Broker Check

Is Retirement Achievable? – and other “IRAs” . . .

| December 18, 2023

While the question above isn’t what the acronym “IRA” stands for, it may represent an underlying uncertainty that comes to mind when you hear the term.

Individual Retirement Accounts (IRAs) are tremendous vehicles for preparing for your long-term future. In fact, they’re so great that the IRS has placed limits on the extent to which they can be used. These limits are often unfamiliar and can change year to year, potentially adding another question mark to your retirement preparation.

We like bringing clarity to the retirement picture, so we’re glad to provide this quick reference guide to contribution limits and other important IRA information.

 

Basic Retirement Account Contribution Limits

The amount you can contribute to your retirement account depends on the type of your retirement account, your age, and your taxable compensation. Below are the maximum annual contribution amounts for various IRAs and other retirement accounts.

Type of Account

2023

2024

Traditional/Roth IRA

$6,500 ($7,500 if you’re age 50 or older) or, if less, your taxable compensation for the year 2023

$7,000 ($8,000 if you’re age 50 or older) or, if less, your taxable compensation for the year 2024

Simple IRA

$15,500 ($19,000 if you’re age 50 or older) or, if less, your taxable compensation for the year 2023           

$16,000 ($19,500 if you’re age 50 or older) or, if less, your taxable compensation for the year 2024

SEP IRA

$66,000 or, if less, 25% of self-employed taxable compensation for the year 2023

$69,000 or, if less, 25% of self-employed taxable compensation for the year 2024

401(k)/403(b)/TSP/most 457 plans

$22,500 ($30,000 if you’re age 50 or older) or, if less, your taxable compensation for the year 2023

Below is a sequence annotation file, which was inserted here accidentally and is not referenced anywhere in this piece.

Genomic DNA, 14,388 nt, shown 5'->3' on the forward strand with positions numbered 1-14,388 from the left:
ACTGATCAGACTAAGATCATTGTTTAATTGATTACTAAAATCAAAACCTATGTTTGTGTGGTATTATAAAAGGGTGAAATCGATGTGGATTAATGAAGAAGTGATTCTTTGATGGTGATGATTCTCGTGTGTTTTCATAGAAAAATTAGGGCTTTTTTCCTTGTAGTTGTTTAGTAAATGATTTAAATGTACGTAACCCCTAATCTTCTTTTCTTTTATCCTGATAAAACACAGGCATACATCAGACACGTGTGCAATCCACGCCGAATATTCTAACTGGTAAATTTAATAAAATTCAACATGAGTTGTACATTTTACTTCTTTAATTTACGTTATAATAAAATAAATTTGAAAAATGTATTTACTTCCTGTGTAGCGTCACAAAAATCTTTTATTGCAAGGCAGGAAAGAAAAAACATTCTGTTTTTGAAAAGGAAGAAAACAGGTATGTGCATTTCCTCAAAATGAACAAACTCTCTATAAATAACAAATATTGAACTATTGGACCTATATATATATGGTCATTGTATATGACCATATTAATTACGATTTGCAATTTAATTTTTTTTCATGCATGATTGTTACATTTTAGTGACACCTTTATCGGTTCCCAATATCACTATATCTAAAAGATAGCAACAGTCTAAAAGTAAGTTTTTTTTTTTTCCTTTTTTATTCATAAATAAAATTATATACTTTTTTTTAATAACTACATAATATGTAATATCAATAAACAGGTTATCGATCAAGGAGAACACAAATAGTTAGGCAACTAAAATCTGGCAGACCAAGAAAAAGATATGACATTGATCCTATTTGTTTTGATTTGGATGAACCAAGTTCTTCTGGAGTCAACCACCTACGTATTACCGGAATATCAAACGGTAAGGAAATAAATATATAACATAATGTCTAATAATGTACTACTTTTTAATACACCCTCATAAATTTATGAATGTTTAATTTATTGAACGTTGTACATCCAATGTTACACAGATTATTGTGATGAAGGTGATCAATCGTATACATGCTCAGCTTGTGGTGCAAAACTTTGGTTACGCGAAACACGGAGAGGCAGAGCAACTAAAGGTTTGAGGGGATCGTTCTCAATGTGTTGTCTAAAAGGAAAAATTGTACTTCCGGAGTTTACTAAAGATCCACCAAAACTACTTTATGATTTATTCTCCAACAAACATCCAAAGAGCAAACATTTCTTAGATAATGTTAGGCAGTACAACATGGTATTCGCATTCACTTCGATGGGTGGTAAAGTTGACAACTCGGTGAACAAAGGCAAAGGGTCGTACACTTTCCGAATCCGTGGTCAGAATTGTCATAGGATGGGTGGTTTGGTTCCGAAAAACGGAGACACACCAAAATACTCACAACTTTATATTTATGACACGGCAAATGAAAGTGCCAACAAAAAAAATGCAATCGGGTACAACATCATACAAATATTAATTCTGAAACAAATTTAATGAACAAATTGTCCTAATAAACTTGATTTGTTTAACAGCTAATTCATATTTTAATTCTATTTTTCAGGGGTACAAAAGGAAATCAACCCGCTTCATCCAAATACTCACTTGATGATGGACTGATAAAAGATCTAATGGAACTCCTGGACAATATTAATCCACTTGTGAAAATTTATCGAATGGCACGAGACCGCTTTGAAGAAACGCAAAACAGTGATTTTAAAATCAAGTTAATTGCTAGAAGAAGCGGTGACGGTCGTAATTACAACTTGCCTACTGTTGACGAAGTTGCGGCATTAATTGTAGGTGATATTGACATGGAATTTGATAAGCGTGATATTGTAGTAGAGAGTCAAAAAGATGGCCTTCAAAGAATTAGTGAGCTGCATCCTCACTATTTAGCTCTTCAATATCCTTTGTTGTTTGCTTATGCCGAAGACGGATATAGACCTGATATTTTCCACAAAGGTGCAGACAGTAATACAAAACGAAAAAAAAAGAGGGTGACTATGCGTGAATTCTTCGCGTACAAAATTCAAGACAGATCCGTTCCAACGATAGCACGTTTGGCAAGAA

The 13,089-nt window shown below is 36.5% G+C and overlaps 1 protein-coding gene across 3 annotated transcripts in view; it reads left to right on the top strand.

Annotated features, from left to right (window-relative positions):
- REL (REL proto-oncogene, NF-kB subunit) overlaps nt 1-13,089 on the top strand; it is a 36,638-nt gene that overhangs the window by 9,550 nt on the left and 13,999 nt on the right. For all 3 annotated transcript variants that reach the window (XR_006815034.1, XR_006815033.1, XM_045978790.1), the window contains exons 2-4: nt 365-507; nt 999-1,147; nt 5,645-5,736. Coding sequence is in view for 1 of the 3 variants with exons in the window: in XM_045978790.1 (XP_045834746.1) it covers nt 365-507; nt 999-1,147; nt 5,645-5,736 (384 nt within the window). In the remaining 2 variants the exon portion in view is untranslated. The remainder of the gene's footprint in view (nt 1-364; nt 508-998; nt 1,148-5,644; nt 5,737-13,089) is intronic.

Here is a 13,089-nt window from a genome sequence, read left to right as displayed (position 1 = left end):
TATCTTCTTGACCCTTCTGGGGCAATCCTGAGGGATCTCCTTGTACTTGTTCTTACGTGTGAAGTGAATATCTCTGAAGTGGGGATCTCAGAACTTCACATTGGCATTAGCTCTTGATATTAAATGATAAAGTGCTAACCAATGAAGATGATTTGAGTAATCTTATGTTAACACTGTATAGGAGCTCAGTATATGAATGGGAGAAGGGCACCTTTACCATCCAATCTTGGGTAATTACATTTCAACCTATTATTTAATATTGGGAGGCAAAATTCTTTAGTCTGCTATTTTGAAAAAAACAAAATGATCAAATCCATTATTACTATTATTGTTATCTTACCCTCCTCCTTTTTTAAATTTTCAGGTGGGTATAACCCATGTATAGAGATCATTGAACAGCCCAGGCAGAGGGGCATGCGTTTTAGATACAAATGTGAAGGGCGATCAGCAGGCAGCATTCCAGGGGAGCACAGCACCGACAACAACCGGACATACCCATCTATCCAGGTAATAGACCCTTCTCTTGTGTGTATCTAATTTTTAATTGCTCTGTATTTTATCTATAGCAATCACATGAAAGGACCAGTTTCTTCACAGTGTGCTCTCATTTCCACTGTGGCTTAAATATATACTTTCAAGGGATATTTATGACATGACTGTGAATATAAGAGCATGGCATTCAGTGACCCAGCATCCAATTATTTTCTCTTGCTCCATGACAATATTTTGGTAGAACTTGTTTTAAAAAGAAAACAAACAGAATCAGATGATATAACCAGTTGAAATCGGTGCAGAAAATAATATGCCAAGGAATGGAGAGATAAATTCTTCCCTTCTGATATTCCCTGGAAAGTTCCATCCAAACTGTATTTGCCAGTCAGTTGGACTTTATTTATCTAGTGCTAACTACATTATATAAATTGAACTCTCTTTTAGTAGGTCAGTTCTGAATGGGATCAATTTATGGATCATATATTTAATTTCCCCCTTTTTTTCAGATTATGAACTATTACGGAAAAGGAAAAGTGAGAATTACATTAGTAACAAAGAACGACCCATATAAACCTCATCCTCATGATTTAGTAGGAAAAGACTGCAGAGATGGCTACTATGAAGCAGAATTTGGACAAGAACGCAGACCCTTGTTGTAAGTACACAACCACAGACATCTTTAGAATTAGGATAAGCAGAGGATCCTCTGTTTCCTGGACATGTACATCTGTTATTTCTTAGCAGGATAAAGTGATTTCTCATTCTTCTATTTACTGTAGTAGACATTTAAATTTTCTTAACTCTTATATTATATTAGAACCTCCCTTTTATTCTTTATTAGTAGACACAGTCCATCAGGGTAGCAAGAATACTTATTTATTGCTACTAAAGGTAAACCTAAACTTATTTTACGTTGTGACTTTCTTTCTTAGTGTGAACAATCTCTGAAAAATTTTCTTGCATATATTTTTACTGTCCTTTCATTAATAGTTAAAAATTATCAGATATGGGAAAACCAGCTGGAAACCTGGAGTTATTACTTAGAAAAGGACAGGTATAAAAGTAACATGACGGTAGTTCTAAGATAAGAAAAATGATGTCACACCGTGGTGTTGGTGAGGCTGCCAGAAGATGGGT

$23,000 ($30,500 if you’re age 50 or older) or, if less, your taxable compensation for the year 2024

 

Income Limits for Roth IRA Contributions

Unlike Traditional IRA contributions, Roth IRA contributions are limited if your income exceeds a certain amount. Additionally, Roth IRA contributions are not deductible on your tax return. Depending on your income, you may be able to make a full contribution, a partial contribution, or no contribution. Below are the modified adjusted gross income (AGI) limits.

Tax Filing Status

2023

2024

Married Filing Jointly or Qualifying Widow(er)

1.< $218,000, you can make a full contribution

2.>= $218,000 but < $228,000, you can make a partial contribution

3.>= $228,000, you cannot make a contribution

1.< $230,000, you can make a full contribution

2.>= $230,000 but < $240,000, you can make a partial contribution

3.>= $240,000, you cannot make a contribution

Single or Head of Household

1.< $138,000, you can make a full contribution

2.>= $138,000 but < $153,000, you can make a partial contribution

3.>= $153,000, you cannot make a contribution

1.< $146,000, you can make a full contribution

2.>= $146,000 but < $161,000, you can make a partial contribution

3.>= $161,000, you cannot make a contribution

 

Tax Deductibility and Phaseout of Traditional IRA Contributions

You may be able to deduct all or part of your Traditional IRA contributions on your tax return depending on your income and whether you (and your spouse if married) are covered by a retirement plan at your work.

Below are the phaseout ranges for Married Filing Jointly and Single tax filing statuses if either you (or your spouse if married), are covered by a retirement plan at work.*

AGI Phaseout begins - partial deduction if modified AGI exceeds:

Tax Filing Status

2023

2024

Married Filing Jointly

$116,000 ($218,000 if you are not covered by a retirement plan at work but your spouse is)

$123,000 ($230,000 if you are not covered by a retirement plan at work but your spouse is)

Single

$73,000

$77,000

 

AGI Fully Phased Out - no deduction if modified AGI exceeds:

Tax Filing Status

2023

2024

Married Filing Jointly

$136,000 ($228,000 if you are not covered by a retirement plan at work but your spouse is)

$143,000 ($240,000 if you are not covered by a retirement plan at work but your spouse is)

Single

$83,000

$87,000

*See IRS Publication 590-A for phaseout ranges for Married Filing Separately, Head of Household, or Qualifying Widow(er) filing statuses.

If neither you nor your spouse (if married) are covered by a retirement plan at your work, there is no AGI limit and you can deduct all of your Traditional IRA contribution.